12 June 2008

Ephemera!


I pride myself on a decent grasp of the English language - but terrible punctuation, I just have no patience for grammar or punctuation so forgive me in advance for flagrant use of commas and an over-fondness of dashes - and a relatively healthy vocabulary thanks to being a Reader. Studying for the GRE's last year disabused me of this notion. So many words I let float by with just a fuzzy idea of what they really mean, letting context fill in the meaning of the sentence.
Take "Ephemera". I think I had it confused with ethereal, and my guess is it meant a sort of gossamer detritus. Close, but uh, not quite.

Ephemera:
1: something of no lasting significance —usually used in plural
2
: ephemera plural : paper items (as posters, broadsides, and tickets) that were originally meant to be discarded after use but have since become collectibles

In other words, I was already in love with ephemera and just didn't have the right word for it. I collect old instructional books, manuals on life and hygiene, textbooks, advertisements, instructional films - my house is full of it. (See above picture for a small sampling, on a library truck, natch.)

Why do I love ephemera? Look at the preface to the Compton's Encyclopedia. It earnestly declares a mission, wears its hearts on its sleeve:

To inspire ambition, to stimulate imagination, to provide the inquiring mind with accurate information told in an interesting style, and thus lead into broader fields of knowledge, such is the purpose of this work.

ANYWAY. I was listening to ReSound, a podcast from the Third Coast International Audio Festival, compiling radio and sound from around the world, well worth a listen. And they announced their audio contest for this year, based on the theme Ephemera. And to make it even more exciting, this year they have partnered with the Prelinger Library in San Francisco aka the library I would give my right arm to work at for a living wage. Have you seen Rick Prelinger's film archives of instructional and commercial films? No? Good lord, go now! Now!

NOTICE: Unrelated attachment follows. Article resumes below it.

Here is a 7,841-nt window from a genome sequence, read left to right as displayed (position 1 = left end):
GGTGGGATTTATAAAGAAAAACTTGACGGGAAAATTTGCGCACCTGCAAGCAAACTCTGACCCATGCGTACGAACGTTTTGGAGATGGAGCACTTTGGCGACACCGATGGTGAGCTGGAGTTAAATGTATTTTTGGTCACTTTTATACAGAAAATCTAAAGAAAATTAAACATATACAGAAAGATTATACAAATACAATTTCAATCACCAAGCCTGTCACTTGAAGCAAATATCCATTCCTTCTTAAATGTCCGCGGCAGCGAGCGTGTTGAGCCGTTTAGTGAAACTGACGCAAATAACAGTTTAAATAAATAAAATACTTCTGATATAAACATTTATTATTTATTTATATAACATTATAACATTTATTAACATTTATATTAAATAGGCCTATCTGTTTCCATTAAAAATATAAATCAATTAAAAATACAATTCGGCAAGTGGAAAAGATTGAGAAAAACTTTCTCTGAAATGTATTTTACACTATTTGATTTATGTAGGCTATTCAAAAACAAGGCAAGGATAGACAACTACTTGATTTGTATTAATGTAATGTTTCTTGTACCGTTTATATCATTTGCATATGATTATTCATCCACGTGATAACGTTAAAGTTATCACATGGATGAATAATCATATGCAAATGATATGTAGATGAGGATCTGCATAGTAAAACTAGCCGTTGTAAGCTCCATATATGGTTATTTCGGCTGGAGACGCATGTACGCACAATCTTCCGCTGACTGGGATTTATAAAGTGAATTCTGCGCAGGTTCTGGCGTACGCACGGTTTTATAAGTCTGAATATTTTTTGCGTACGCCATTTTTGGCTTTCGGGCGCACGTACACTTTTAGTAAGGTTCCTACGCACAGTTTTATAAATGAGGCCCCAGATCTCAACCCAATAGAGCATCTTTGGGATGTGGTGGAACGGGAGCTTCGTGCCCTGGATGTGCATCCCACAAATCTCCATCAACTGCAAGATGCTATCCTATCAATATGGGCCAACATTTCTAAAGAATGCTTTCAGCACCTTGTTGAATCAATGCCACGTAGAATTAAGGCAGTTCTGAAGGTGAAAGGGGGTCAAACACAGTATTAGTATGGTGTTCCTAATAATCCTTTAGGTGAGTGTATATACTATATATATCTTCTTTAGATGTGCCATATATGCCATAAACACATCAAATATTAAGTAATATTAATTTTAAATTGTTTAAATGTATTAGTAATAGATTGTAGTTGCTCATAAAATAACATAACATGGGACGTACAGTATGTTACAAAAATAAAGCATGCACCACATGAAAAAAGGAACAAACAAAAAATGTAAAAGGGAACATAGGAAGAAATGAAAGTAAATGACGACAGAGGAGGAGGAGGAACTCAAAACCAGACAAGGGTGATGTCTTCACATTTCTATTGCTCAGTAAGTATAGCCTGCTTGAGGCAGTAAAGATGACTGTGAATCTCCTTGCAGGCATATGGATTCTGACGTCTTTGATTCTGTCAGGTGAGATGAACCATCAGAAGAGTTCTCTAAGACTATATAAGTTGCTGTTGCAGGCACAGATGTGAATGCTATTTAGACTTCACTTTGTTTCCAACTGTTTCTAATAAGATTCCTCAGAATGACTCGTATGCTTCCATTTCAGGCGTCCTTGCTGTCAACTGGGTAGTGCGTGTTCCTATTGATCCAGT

So here's the challenge: Create a 2:30-3:00 minute audio piece that tangentially or completely references TWO of the five books the Prelinger Library has submitted for your consideration. Also include the voice of a stranger. Submit by midnight, August 3rd. Complete rules and guidelines can be found here. You can browse the complete books via the Internet Archive - I am NOT a huge fan of digitizing everything in sight, which is the current modus operandi of libraries and vastly over-discussed in Library School, trust me - but the Internet Archive does it right. They capture some elements of the tangibility of the book and the browsability too. Check it out.

Audio is low-cost, low-stress and one of the most creative mediums you can experiment in. In a situation where you may feel weird to whip out a video camera, a voice recorder goes unnoticed. People open up on tape the way they would feel too embarrassed to do on film. Audio editing programs are easily found and have a much lower learning curve than video editing programs. I'm going to make Ephemeral Audio. Won't you?

3 comments:

Marty Weil said...

I write an entire blog dedicated to ephemera. If you love ephemera, you'll enjoy my site. Plus, I recently posted about the Radio Ephemera project you mentioned. Thanks for giving ephemera its due.

librarianista said...

Totally unrelated to your post, but YES! We got your wonderful, wonderful package. I am so sorry I haven't mentioned it yet--it truly was the most thoughtful and amazing gift we got. Seriously. We put the framed catalog cards on the wall right away so our guests at the pizza party could see them and they were a big hit.

Anyway, I have a nearly complete little package for you (not as cool as the one we got) which will go out Monday. It actually won't include a real thank you card, but that is coming soon! We miss you guys. Come back to Seattle.

xo,
h

arajane said...

Ha! You know, I was the only one in book club who finished the book--no one else could bear to do it. I've heard Jane Smiley is actually a good writer, but I've never read anything else by her. You wouldn't know it from this book, though. So funny about our similar assessments regarding The Anniversary Party.

Anyhow, I don't think I've mentioned yet how much I love your new project. We signed up for a CSA this year, too, and I'm dying to get some cucumbers so I can try your perpetual pickle recipe. Yum!